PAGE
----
Another problem is that wormholes are expected to be extremely small, so while it may be possible to squeeze a few electrons through one the idea of a wormhole big enough to fly a ship through is another thing all together.

          And aren't they guarded by Kardashians? I try my best to avoid them but I hear that if you their flour on them they get really mad.

        • by skids (119237)

          All we really need from them is FTL communications. Then the media conglomerates who will have assumed complete control within the next decade will be assured that they will be able to capitalize on extra-solar markets, and they will finance sublight ventures.

      • by Chris Burke (6130)

        However they say so in sort of the same way that they say travelling faster than light is possible (in that they don't expressly forbid it, but generally require infinite energy to actually get there).

        FTL is expressly forbidden by SR, not by the energy requirements for accelerating an object to that speed, but by the nature of simultaneity and causality within the SR framework. You can't have FTL and SR in the same universe. If you want to modify SR to allow FTL then you have to give up one of the base assumptions that makes SR what it is: constant c, relativity, or causality.

        • Well if you're using some very broken interpretation of SR, sure... But unless you're living in a fantasy world where quantum mechanics doesn't exist then you're very mistaken.

          • by Chris Burke (6130)

            You can call Einstein's interpretation of his own theory "broken" if you want but nevertheless it is clear that SR expressly prohibits FTL and positing it's existence in an SR framework leads to causality violation.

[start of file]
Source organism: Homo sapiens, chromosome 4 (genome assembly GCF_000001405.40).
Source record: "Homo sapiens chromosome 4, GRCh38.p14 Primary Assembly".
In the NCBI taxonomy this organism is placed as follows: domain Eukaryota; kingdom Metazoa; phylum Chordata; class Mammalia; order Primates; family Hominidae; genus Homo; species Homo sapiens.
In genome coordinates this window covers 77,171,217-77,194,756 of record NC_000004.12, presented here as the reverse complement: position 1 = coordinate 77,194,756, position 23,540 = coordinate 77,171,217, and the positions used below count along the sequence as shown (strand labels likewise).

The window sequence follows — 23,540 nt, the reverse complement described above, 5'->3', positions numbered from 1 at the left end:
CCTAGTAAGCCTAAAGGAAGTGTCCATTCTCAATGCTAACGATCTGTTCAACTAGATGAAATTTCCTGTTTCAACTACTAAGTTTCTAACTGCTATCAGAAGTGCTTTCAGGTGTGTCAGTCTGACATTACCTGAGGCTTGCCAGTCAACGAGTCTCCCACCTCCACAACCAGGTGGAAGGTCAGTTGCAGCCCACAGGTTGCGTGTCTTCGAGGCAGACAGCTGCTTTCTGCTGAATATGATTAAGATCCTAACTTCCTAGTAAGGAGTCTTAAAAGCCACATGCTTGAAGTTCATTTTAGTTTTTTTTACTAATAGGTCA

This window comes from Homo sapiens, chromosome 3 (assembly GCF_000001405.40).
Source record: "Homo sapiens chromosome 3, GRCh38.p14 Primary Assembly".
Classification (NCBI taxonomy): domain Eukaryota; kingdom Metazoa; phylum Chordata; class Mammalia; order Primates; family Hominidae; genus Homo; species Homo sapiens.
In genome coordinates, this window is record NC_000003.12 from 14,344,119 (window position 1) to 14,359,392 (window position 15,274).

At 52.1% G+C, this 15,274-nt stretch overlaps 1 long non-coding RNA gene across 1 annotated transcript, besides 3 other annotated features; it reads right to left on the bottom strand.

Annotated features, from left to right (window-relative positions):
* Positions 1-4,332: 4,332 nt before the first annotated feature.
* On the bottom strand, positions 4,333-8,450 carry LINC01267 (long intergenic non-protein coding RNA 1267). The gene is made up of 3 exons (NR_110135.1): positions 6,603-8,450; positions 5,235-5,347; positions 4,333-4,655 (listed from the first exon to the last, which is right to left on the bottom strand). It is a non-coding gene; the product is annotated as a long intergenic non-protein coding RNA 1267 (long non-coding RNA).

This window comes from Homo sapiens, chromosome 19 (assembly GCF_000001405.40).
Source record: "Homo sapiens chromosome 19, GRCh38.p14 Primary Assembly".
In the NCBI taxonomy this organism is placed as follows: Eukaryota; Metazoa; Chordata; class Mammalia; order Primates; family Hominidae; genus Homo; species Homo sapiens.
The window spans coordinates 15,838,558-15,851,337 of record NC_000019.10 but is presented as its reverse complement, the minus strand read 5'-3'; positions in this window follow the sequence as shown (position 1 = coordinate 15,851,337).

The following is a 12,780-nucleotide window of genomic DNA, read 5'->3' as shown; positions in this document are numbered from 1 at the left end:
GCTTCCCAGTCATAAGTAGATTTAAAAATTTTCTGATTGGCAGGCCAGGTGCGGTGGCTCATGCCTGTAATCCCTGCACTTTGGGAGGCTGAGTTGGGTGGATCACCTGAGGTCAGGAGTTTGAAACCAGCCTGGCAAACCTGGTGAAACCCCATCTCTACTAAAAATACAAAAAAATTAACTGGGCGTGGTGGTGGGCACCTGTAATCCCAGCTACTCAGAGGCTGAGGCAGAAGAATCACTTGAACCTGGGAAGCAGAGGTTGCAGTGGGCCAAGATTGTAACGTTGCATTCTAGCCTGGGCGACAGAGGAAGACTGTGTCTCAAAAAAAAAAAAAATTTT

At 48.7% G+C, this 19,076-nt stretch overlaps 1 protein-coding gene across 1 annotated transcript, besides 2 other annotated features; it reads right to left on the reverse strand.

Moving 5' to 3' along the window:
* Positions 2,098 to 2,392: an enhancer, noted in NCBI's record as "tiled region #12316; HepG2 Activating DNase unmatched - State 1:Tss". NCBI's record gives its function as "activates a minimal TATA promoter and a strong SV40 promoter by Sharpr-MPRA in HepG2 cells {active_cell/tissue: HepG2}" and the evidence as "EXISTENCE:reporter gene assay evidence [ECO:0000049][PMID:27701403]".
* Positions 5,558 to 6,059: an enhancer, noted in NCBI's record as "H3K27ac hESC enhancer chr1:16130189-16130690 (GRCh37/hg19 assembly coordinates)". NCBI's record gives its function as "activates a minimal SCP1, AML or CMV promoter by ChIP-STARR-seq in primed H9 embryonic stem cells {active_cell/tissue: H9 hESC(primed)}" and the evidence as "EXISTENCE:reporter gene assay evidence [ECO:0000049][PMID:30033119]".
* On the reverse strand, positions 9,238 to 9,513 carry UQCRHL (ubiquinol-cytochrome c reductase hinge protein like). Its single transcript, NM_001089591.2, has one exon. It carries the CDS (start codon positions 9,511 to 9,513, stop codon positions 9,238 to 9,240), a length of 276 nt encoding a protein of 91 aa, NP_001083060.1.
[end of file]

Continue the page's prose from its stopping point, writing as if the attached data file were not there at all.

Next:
QM is fully compatible with SR, and FTL communication is just as impossible there. In fact in the cases where things appear to occur FTL (entanglement), no information transfer (in the QM/information theory sense) is possible.

            FTL travel and communication is expressly forbidden by SR. Sorry, but

            • Yes, well this is why all of the top physicists in the world are still interested in the question of whether or not it's possible.

              As I said not *all* models predict it as a possibility, however most of the current ones (as in, the ones since we've had particle accelerators that actually give us some meaningful information about these things) leave it as a possibility.

              • by Chris Burke (6130)

                Yes, well this is why all of the top physicists in the world are still interested in the question of whether or not it's possible.

                Yes, because SR might not be the last word on the subject and we all hope it ends up being wrong in a way that allows FTL or our Star Trek fantasies will never be possible.

                But according to SR, FTL is impossible. Not only does trying to transform from a sub-luminal to an FTL reference frame give undefined answers, it also would result in violation of causality [wikipedia.org].

                Since you're obviously unfamiliar with this idea and may not trust WP as an authority, you can find many such discussions. Einstein's own book "Rela

      • by delt0r (999393)